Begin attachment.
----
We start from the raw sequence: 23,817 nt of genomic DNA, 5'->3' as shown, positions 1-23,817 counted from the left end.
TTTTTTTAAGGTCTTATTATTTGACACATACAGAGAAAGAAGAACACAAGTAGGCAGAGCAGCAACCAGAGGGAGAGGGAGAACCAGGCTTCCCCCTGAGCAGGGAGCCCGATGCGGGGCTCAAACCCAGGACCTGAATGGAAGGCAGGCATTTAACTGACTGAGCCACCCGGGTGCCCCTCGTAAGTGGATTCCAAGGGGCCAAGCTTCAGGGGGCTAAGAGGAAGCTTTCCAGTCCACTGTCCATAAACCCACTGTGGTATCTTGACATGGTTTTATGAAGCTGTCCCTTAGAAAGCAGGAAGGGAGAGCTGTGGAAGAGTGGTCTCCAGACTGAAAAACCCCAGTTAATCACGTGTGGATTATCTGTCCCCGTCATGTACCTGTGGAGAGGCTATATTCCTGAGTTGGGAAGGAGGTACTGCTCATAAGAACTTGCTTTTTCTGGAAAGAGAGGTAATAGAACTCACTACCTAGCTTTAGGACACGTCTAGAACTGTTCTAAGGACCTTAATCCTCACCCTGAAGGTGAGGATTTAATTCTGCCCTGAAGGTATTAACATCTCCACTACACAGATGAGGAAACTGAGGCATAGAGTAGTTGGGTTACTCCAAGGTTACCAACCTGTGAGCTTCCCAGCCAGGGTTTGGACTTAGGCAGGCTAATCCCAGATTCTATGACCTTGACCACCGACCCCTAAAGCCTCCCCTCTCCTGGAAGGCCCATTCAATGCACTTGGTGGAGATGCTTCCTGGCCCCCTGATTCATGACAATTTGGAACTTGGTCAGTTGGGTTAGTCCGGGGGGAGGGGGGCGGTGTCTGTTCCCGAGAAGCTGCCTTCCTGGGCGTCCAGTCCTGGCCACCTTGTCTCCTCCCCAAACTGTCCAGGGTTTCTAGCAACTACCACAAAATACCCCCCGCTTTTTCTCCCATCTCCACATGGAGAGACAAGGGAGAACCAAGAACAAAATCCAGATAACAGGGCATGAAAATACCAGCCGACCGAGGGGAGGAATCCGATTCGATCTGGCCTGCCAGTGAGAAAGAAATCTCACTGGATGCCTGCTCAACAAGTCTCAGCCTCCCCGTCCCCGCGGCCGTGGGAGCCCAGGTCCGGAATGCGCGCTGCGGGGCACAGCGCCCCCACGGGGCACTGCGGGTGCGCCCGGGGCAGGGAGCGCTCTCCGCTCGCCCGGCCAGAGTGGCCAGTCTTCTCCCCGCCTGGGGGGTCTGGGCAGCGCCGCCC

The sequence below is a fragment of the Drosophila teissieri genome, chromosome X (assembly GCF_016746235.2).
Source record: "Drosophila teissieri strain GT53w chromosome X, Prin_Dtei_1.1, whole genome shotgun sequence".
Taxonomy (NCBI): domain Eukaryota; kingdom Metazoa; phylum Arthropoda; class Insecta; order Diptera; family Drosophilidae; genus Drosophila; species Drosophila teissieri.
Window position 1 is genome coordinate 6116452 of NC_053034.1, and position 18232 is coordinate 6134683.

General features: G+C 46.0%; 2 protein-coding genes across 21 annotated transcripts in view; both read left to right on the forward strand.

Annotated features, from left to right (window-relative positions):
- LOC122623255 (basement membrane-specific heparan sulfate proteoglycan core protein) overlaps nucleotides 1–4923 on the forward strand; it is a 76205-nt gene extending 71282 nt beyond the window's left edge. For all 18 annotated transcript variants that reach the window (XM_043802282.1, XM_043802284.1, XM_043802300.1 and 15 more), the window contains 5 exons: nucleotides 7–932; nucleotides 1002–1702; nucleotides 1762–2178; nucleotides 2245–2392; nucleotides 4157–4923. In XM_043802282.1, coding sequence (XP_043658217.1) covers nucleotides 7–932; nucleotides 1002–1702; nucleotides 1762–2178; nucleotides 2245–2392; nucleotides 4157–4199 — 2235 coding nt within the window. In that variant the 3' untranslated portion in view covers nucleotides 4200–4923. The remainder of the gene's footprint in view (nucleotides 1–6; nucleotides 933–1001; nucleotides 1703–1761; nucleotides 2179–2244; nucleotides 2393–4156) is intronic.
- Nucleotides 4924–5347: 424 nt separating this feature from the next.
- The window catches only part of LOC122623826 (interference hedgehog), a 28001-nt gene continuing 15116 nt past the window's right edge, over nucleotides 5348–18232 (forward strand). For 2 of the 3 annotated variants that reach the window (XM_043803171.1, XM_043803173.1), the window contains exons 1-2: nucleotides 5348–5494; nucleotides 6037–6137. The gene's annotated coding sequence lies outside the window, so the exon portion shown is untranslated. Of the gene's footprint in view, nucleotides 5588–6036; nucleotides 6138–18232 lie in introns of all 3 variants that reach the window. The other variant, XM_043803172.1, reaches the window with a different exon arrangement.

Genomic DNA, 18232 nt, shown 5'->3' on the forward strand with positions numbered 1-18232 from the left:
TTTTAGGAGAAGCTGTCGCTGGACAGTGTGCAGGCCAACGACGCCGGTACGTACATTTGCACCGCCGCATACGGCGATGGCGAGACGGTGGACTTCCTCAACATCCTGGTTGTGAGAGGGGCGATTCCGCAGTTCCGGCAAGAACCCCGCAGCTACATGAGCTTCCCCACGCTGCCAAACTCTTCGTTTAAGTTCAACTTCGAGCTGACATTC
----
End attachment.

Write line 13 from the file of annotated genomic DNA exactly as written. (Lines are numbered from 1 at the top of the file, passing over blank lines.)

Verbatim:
TTTTAGGAGAAGCTGTCGCTGGACAGTGTGCAGGCCAACGACGCCGGTACGTACATTTGCACCGCCGCATACGGCGATGGCGAGACGGTGGACTTCCTCAACATCCTGGTTGTGAGAGGGGCGATTCCGCAGTTCCGGCAAGAACCCCGCAGCTACATGAGCTTCCCCACGCTGCCAAACTCTTCGTTTAAGTTCAACTTCGAGCTGACATTC